Why is health and safety training for managers important?

Why is health and safety training for managers important?

Posted on Dec 18, 2015

 Why is health and safety training for managers important?


health & safety training

Before becoming a ‘Manager’ for the first time, I thought that being a ‘Manager’ would make me important. What wonderful naiveté that turned out to be. The reality check was swift: I wasn’t important. I was something far more terrifying: responsible. Suddenly, bosses and my team alike looked at me with a great sense of expectation. I was meant to know the answer, but I had no clue how a tiny change in job title had suddenly filled my mind with a wealth of knowledge about EVERYTHING*.

This expectation on managers extends into the realm of health and safety too. There are many, many responsibilities held by managers and directors when it comes to health and safety, and unfortunately, not knowing isn’t a good enough excuse for not doing it.


Managing vs leading when it comes to health and safety responsibilities

If you’ve gone through some management development coaching or spent a few hours browsing inspirational quotes on Pinterest, there is enormous scope for debating the difference between management and leadership. We’ll sidestep that whole debate and focus specifically on the distinction drawn by the HSE between leading and managing health and safety.

Leaders are considered to be owners, the Board of Directors, the Managing Director etc. They have ultimate responsibility.

Managers are the people delegated to oversee the day-to-day operation of health and safety; team leaders, supervisors and managers.

The responsibilities are:

Leading health and safety

Managing health and safety

• Ensuring that health and safety is important and considered through decisions at all levels of the business • Communicating clearly what everyone’s roles and responsibilities are
• Leading by example: setting the standard and then adhering to it • Maintaining clear and up-to-date paperwork
• Offering sufficient consultation with workers about health and safety • Managing risk and the control measures for identified risks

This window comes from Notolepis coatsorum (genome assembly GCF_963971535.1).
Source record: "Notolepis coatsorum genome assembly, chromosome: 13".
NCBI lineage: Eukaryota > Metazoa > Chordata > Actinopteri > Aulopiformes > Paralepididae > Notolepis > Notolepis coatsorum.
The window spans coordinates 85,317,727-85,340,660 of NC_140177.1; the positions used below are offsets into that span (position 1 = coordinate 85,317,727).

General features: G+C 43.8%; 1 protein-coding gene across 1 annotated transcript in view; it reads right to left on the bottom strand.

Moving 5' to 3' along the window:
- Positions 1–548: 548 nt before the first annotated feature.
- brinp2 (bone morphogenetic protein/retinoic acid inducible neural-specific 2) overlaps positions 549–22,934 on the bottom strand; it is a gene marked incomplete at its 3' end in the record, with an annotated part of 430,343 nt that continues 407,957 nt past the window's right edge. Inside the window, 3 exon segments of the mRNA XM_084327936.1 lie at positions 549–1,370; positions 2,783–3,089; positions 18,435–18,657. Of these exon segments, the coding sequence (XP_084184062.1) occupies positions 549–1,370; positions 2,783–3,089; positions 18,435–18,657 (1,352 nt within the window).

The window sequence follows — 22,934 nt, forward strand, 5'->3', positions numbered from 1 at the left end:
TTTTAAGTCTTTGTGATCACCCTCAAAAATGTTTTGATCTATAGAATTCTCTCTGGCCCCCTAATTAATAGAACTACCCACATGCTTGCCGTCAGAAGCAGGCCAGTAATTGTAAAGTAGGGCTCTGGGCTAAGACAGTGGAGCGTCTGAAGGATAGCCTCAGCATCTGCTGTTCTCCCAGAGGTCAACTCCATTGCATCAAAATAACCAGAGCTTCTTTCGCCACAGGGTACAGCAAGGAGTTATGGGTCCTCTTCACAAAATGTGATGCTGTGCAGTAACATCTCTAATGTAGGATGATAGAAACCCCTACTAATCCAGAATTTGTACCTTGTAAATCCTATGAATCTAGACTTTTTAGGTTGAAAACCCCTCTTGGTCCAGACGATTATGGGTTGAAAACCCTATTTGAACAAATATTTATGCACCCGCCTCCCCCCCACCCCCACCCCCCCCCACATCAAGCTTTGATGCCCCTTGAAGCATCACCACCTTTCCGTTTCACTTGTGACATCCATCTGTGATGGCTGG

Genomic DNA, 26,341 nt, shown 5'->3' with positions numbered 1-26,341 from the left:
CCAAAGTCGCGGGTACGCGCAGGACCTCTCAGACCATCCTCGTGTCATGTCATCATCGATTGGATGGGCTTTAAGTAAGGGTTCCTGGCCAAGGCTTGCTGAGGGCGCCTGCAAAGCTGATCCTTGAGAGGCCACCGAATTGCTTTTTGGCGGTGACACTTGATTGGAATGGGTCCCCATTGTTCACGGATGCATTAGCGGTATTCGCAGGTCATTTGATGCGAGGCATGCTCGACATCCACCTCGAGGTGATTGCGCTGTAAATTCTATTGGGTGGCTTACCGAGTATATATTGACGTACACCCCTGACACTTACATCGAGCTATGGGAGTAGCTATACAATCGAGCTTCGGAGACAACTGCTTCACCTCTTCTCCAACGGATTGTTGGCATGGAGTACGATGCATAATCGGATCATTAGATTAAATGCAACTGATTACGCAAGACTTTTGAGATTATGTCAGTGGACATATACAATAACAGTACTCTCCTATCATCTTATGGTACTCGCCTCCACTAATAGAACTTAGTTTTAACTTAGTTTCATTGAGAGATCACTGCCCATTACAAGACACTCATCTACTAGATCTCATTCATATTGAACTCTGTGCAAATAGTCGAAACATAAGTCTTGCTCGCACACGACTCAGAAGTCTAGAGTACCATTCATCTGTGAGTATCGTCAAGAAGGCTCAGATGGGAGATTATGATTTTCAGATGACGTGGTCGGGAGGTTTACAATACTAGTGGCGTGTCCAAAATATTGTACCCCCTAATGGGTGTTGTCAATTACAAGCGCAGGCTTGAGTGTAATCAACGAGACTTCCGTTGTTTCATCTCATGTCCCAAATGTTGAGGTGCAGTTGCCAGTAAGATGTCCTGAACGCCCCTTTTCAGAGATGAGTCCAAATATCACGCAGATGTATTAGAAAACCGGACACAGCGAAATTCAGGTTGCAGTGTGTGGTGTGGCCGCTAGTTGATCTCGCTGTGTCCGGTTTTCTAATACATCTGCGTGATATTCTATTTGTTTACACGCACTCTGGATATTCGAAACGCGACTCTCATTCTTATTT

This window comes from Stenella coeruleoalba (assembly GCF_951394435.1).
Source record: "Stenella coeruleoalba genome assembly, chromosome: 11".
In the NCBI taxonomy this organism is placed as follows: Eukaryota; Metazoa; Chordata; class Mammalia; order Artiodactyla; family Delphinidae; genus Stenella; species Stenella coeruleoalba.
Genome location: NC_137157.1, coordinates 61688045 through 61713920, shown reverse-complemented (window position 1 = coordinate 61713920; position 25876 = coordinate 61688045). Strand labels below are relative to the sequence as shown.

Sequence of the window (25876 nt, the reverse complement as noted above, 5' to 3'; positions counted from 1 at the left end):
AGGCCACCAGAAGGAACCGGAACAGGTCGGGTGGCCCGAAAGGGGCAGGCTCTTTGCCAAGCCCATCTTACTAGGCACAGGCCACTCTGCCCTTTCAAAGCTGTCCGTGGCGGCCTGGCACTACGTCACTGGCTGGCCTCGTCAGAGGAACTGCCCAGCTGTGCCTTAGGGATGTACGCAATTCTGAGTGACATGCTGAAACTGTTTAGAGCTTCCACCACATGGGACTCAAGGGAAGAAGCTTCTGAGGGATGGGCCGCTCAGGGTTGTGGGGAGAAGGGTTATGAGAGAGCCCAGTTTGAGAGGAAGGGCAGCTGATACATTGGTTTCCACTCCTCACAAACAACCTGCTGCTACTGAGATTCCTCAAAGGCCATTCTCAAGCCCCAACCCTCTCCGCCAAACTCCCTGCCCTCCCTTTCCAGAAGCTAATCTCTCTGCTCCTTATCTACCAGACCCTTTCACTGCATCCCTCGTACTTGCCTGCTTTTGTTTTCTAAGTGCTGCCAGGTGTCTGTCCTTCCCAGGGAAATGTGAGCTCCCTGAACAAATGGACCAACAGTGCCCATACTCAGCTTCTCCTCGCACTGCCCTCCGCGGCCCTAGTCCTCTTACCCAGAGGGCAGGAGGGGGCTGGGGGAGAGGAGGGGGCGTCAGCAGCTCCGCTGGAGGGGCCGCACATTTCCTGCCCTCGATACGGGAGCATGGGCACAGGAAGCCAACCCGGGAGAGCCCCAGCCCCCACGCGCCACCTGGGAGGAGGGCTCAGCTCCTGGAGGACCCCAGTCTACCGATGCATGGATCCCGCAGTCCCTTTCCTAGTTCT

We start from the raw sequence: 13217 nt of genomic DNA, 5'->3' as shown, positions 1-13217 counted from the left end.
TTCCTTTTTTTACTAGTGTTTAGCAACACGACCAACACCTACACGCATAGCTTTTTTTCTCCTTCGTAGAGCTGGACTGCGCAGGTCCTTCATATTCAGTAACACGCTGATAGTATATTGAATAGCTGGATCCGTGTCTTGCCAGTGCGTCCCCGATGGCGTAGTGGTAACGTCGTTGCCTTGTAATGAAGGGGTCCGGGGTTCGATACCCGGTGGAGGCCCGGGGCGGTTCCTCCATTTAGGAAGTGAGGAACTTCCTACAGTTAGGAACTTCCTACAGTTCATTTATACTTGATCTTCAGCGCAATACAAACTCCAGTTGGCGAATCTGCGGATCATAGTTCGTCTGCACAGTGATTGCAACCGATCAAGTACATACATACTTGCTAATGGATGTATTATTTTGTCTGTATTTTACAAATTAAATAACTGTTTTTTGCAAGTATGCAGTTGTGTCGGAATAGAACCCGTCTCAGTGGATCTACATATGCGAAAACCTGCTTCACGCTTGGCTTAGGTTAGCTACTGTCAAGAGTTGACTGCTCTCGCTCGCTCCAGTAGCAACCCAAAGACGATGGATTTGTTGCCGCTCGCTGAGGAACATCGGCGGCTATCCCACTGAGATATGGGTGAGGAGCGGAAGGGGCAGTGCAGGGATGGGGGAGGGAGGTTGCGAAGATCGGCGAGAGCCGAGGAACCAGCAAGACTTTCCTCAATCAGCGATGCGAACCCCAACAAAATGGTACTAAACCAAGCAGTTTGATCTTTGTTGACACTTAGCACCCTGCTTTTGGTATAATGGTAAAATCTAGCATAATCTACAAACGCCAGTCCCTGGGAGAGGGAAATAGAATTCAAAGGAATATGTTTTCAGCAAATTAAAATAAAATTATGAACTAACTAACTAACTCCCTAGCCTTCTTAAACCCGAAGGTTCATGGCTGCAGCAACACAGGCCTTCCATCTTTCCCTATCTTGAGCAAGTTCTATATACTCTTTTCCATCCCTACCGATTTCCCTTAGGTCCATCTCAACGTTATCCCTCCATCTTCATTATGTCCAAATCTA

• Treating non-compliance with health and safety seriously • Measuring and checking performance to identify areas to improve upon or lessons to be learnt


If you have the correct health and safety training for your managers, you will: 

Find out that managing health and safety isn’t a burden


The words of HSE Chair Judith Hackitt sum up this up well: 

“There is a need for a sensible and proportionate approach to risk management, in short, a balanced approach – this means ensuring that paperwork is proportionate, does not get in the way of doing the job, and it certainly does not mean risk elimination at all costs.” 

Not understanding what your obligations are can quite easily lead to fear of the unknown or panic about how complex/scary of the amount of work involved. A clear, easy-to-use source of information combats this problem quite simply. 


Avoid unnecessary spend


Unless you’re operating in a large-scale or high-risk environment, there’s a strong chance that, as a small- or medium-sized business, you’ll be able to manage your health and safety requirements in-house. For example, if you have fewer than 5 employees you don’t even need to write your health and safety policy down. (But, if you do have more than 5 employees, and don’t have a written health and safety policy you can download a template here.) You need to have a nominated “competent person” but this doesn’t need to be an external expert (unless you feel that you lack the knowledge in-house).

Also, be mindful of persistent myths. For example, a 2014 study by the HSE found that 11% of companies surveyed believed that a qualified electrician must test electrical appliances (such as kettles and toasters) each year, which isn’t the case. Save your cash for something else. 


Minimise the number of workplace accidents or injury


Even in a low-risk environment, accident or injury is possible and, as we’ve mentioned before, some of the most common workplace injuries occur in the low-risk environment. 


Keep your team working


Efficient procedures and practices not only keep your workers safe and healthy, they can keep people focussed on what you need them to be doing. 

Steer clear of an embarrassing HSE Myth Busters gaffe Have you seen the HSE Myth Busters Challenge Panel? It's a place where people can put examples to HSE of where they’ve been prevented from doing something due to health and safety reasons. Would you like to be the: 

  • ‘bah humbug’ supermarket café who thinks that warming a minced pie is unsafe; or
  • car rental company who cites health and safety reasons to prevent dogs going in their cars; or
  • golf club who couldn’t display meeting minutes on a noticeboard for health and safety reasons?

Separate fact from perception and you can avoid the Myth Busters Wall of Shame.  


Be legally compliant


It always feels like such a cop-out to get to the point of saying ‘you have to’ as a reason for why you should do something. It also goes against one of our most important learning philosophies:  we’re more of the ‘carrot’ fan club than the ‘stick’. But, sadly, there are some things that we just have to do and implementing an appropriate level of training is one of them. Find out more here.  


See it in action

Interested in trying out flick’s health and safety training for yourself? 


health & safety training free trial


*With the benefit of hindsight, I now live in hope that one day I might have a wealth of knowledge that equals about 1% of everything. I think this counts as ‘on-the-job training’ don’t you?


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